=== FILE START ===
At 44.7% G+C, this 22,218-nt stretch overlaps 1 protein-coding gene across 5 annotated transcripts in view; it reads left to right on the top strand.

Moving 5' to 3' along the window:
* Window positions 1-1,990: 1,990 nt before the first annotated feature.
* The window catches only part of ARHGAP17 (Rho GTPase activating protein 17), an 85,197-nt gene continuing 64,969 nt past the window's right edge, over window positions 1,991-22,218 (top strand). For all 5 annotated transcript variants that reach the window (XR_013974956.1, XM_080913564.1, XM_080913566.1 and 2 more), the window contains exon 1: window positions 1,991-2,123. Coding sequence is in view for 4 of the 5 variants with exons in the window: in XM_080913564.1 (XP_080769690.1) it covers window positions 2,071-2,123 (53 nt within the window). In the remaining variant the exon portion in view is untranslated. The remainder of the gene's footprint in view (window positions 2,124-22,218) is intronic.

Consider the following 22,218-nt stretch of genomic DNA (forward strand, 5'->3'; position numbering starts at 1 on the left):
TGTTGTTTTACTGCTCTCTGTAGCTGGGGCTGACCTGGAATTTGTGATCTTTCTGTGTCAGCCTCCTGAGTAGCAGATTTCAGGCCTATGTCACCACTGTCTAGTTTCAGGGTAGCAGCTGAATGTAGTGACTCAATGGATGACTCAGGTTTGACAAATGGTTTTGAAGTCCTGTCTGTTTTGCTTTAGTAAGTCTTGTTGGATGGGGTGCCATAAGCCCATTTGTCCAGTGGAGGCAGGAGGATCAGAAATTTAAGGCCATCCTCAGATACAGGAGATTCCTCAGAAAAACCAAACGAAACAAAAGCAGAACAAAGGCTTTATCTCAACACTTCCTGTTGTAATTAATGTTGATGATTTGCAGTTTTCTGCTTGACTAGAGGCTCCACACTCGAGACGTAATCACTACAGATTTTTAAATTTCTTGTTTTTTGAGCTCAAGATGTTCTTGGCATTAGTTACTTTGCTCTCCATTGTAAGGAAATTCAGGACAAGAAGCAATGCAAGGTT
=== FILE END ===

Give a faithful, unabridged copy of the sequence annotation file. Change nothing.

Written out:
At 44.7% G+C, this 22,218-nt stretch overlaps 1 protein-coding gene across 5 annotated transcripts in view; it reads left to right on the top strand.

Moving 5' to 3' along the window:
* Window positions 1-1,990: 1,990 nt before the first annotated feature.
* The window catches only part of ARHGAP17 (Rho GTPase activating protein 17), an 85,197-nt gene continuing 64,969 nt past the window's right edge, over window positions 1,991-22,218 (top strand). For all 5 annotated transcript variants that reach the window (XR_013974956.1, XM_080913564.1, XM_080913566.1 and 2 more), the window contains exon 1: window positions 1,991-2,123. Coding sequence is in view for 4 of the 5 variants with exons in the window: in XM_080913564.1 (XP_080769690.1) it covers window positions 2,071-2,123 (53 nt within the window). In the remaining variant the exon portion in view is untranslated. The remainder of the gene's footprint in view (window positions 2,124-22,218) is intronic.

Consider the following 22,218-nt stretch of genomic DNA (forward strand, 5'->3'; position numbering starts at 1 on the left):
TGTTGTTTTACTGCTCTCTGTAGCTGGGGCTGACCTGGAATTTGTGATCTTTCTGTGTCAGCCTCCTGAGTAGCAGATTTCAGGCCTATGTCACCACTGTCTAGTTTCAGGGTAGCAGCTGAATGTAGTGACTCAATGGATGACTCAGGTTTGACAAATGGTTTTGAAGTCCTGTCTGTTTTGCTTTAGTAAGTCTTGTTGGATGGGGTGCCATAAGCCCATTTGTCCAGTGGAGGCAGGAGGATCAGAAATTTAAGGCCATCCTCAGATACAGGAGATTCCTCAGAAAAACCAAACGAAACAAAAGCAGAACAAAGGCTTTATCTCAACACTTCCTGTTGTAATTAATGTTGATGATTTGCAGTTTTCTGCTTGACTAGAGGCTCCACACTCGAGACGTAATCACTACAGATTTTTAAATTTCTTGTTTTTTGAGCTCAAGATGTTCTTGGCATTAGTTACTTTGCTCTCCATTGTAAGGAAATTCAGGACAAGAAGCAATGCAAGGTT